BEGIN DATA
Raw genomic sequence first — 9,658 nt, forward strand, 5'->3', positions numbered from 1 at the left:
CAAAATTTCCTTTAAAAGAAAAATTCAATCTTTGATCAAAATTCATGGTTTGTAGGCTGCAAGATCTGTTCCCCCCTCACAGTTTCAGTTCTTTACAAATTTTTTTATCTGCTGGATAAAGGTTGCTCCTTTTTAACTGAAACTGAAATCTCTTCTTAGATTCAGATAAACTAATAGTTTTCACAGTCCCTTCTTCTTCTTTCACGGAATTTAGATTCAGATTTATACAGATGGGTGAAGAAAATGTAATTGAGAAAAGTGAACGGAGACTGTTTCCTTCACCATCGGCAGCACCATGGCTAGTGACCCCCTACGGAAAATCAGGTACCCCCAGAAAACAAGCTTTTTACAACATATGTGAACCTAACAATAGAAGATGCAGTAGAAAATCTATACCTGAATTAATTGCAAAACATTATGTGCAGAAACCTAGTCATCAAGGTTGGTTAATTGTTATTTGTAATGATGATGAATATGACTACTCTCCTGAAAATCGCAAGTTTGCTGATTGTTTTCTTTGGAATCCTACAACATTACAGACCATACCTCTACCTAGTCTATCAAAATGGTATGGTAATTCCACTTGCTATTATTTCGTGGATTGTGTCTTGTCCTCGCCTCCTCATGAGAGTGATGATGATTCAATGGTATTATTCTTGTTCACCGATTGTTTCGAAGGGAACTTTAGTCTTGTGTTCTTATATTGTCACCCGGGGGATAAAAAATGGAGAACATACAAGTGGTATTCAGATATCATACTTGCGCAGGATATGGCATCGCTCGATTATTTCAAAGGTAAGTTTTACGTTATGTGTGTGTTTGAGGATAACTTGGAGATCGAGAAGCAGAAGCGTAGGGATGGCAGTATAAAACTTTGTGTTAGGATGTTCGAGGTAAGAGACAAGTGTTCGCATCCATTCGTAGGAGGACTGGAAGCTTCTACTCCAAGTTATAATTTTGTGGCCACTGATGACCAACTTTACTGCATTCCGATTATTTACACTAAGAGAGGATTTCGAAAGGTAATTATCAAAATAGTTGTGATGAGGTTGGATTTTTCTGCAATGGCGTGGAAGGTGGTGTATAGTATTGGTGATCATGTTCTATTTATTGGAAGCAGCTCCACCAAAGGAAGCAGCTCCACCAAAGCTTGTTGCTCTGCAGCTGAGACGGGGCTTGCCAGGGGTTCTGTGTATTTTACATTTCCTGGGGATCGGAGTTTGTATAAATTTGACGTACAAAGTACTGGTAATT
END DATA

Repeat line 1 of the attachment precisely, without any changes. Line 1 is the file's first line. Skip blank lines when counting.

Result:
Raw genomic sequence first — 9,658 nt, forward strand, 5'->3', positions numbered from 1 at the left: